The Industrial Revolution set in motion enormous changes in the physical, social and economic landscape of Britain. A particularly British response developed in return. For example, the strange text of William Blake’s Jerusalem railed against the ‘Satanic mills’ and merged religious visions and paganism into dreams of social reform. Jerusalem, the stirring unofficial second national anthem – sung by socialists, suffragettes, and patriots alike – can be thought of as the founding text of British modernity. From it, springs a narrative of struggle with the forces driving modernity, which echoes down the centuries.

The long-standing British cultural interests and obsessions found within Jerusalem were absorbed into the body of continental Modernism to make it as much a product of the Picturesque, of landscape, of narrative, of pastoralism (a tradition of Capability Brown, John Ruskin, William Turner and Sir John Soane) as it was a product of the industrial and technological (the tradition of Isambard Brunel, Joseph Paxton and Spitfires). Indeed, British Modernism was shaped into a unique and sometimes surreal phenomenon, evoked in the New Jerusalem of post-war reconstruction. The obsession with these interests is written into the visions of techno-pastoralism that span such diverse examples as Garden Cities, Non-Plan and Milton Keynes.

A Clockwork Jerusalem describes a world where ruins become utopias, where history is written to alter the future, where archeology and futurism merge, the Picturesque is rebooted as concrete geometry, the pastoral is electrified and where pop culture, history and social ambition fuse into ways of imagining new national futures.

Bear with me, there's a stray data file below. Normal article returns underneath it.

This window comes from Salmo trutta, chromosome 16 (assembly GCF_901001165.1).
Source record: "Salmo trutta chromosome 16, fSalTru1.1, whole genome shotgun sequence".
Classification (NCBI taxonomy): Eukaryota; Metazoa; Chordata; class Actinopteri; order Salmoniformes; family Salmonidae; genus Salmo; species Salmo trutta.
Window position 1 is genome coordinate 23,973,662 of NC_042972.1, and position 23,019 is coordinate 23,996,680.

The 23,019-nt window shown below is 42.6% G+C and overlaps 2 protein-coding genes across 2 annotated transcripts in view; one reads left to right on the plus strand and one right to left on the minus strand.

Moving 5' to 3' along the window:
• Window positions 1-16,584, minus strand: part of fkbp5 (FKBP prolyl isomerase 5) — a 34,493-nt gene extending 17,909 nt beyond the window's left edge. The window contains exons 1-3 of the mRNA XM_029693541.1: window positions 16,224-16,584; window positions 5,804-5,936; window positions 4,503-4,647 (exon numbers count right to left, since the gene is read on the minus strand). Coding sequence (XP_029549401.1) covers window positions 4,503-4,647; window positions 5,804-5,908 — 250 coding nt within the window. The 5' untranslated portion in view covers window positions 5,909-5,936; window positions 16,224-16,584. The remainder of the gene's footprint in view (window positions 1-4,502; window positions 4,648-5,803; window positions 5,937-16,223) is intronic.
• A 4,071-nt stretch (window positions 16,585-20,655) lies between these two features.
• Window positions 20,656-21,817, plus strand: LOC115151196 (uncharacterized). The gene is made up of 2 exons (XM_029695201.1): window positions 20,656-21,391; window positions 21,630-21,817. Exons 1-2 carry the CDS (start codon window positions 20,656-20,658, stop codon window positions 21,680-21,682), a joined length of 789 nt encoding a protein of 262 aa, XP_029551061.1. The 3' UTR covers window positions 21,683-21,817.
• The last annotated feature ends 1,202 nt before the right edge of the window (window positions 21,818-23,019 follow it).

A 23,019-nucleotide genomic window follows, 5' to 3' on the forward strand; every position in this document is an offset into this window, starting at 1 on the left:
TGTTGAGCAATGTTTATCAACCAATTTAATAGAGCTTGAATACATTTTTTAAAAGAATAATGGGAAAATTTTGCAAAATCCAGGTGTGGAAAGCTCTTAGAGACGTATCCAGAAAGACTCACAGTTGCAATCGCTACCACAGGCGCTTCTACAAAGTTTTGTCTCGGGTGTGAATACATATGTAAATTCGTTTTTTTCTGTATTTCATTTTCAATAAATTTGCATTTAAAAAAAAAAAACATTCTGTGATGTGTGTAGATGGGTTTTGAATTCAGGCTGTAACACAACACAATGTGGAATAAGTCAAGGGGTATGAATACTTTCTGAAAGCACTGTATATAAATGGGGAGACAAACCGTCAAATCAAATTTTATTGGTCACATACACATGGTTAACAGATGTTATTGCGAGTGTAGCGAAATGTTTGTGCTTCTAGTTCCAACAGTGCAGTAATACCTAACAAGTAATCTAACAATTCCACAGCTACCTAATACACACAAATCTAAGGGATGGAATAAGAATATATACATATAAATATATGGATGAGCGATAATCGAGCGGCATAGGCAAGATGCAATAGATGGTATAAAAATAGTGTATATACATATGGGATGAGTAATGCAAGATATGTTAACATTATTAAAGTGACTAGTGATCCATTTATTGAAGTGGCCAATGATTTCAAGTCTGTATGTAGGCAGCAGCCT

Taking large-scale projects of the Fifties, Sixties and Seventies as a point of departure, the exhibition explores the late, last flowering of radical British Modernism: the moment it was at its most socially, politically and architecturally ambitious but also the moment that witnessed its collapse. It is a period that saw both epic ambition and a complete loss of nerve. The grand utopian projects of this period were a high point for a vision of society that was being remade through modern architecture.

In parallel to this, the exhibition also tells the story of how these modern visions were absorbed into the popular imagination. They became the sites of new imaginative speculations in the form of novels, films and music that both documented the experience of modernity and also propelled futuristic visions into the mainstream in ways that still resonate today.